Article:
box
514.Thanks for all of your help.Hope to hear
from
you soon.For the Student Government,Michael Smith 'Election Committee Chairman
Campus We
Committee
Explains
Purpose
And
Various Functions
Dear Editor:This letter is in regard to theSenate's Campus Life Commit-
tee. We
have the authority in thenon-academic area to study andrecommend policy to thestudents.
|
We study the Student Code ofRights and Responsibilities,Housing Conditions, StudentPublicatons, IntramuralAthletics, including the use offacilities (indoors and outdoors),social and cultural activities (incooperation win the MercyhurstStudent Government and Direc-
tor
of
Student
Activities.).
»«
This committee listens to allappeals made by students whendisciplinary action has beentaken,
f
J ;« "|v
TThe committee is here to workfor the students, and cannotfunction without them. If thereare any complaints, needs, ideaswhich this committee can help
you
with, please contact us.Sincerely Yours,
Damien
C.
SchmidtChairman of Campus Life
USTENTO
WMCY on 880
AM
ETJ
, ready
to
vcfe.
|
J
Letters
ToTheEditor
Tri-Beta Introduces! Itself
Dear EditorLastyear,
Mercyhurst's
Biology Department started achapter of Beta Beta BetaBiological society^ Tri-Beta is anhonor and professional societyfor students majoring in biologyor who have an interest in lifescience.
*£<
Formally, the purpose of theorganization is to stimulate in-terest, scholarly attainment andinvestigation in the biologicalsciences. Further purpose of ourchapter is to be of service to thecollege and the science depart-ment, to provide a social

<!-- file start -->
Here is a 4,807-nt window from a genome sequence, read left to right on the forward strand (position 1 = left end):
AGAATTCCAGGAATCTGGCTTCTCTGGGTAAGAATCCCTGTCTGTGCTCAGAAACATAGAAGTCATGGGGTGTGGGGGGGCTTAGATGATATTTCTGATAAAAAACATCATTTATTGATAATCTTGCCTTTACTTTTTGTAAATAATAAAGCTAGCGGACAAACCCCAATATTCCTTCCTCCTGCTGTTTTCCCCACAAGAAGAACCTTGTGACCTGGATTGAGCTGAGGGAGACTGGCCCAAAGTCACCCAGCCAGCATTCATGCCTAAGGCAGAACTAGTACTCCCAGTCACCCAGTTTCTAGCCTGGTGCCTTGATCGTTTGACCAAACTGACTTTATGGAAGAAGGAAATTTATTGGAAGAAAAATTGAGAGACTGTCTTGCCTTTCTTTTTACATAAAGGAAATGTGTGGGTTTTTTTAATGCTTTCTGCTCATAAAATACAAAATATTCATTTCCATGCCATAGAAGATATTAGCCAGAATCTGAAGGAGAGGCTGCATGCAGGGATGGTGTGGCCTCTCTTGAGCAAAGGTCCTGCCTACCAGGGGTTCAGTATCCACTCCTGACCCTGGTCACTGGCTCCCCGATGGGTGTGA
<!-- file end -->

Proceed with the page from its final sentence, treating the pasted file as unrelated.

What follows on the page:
club
for
students interested
in
science
and
Former Merciad Editor
to provide a taste of the profes-sional scientific community.
^
During the academic
year
of1979 to 1980, Tri-Beta took a tripto Toronto's Science Center and
Metro
Zoo,
sponsored
a
variety
of
speakers,
had
a booth on
ac-
tivities day plus many
other
events.
m
A
few of
the
activities,
we
haveplanned for this school year are:to have field trips to Pittsburgh,Buffalo,
and
Cleveland; to attendundergraduate science con-ferences, such
as {the
EasternCollege Science Conference andthe Science Academic con-ference;
to hold
a
blood
pressure,
bloodftype
clinic; to help
maintenance
fix up the gardennear the library; and to sponsorparties for the sciencedepartment.Tri-Beta is a relatively neworganization here at MercyhurstCollege and many new studentsare unaware that it exists. It isnot only for biology majors butany
student
interested
in
science.The purpose of this letter is tointroduce the Mercyhurst Com-munity to Tri-Beta and
.to.
en-courage all interested students
to
attend a meeting on November 4at 8:00 p.m. in 1142. ?Lori AleandriPresident of Tri-Beta
,
M W
AlumnusRelates*ThoughtsOn National Election
'80
Dear Editor :**
The 1960 Presidential Electionquickly
draws
near
and
as it
does
some random pre-electionthought
comes
to mind.
The
first involves
our PresidentJimmy Carter. The Carter ad-ministration
has
brought
us
infla-tion, recession, unemploymentand the lessening of
U.S.
respectabroad. Perhaps his biggestweakness, however has come inthe staffing of
his
administration,
one
that
offers
little
in
the way
of
contrasting ideas and policies. *The second thought involvesthe challenger, Governor.Reagan. In the last ten years,there have been no fewer thennine documented incidents in
which
f.
he recommended U.S.military intervention abroad. Hisproposed tax cuts ignore the in-flationary precedent set by hisancestors, and his other policiesseem to reflect the* simplicityparalleled only by
his'favorite
television show, "Little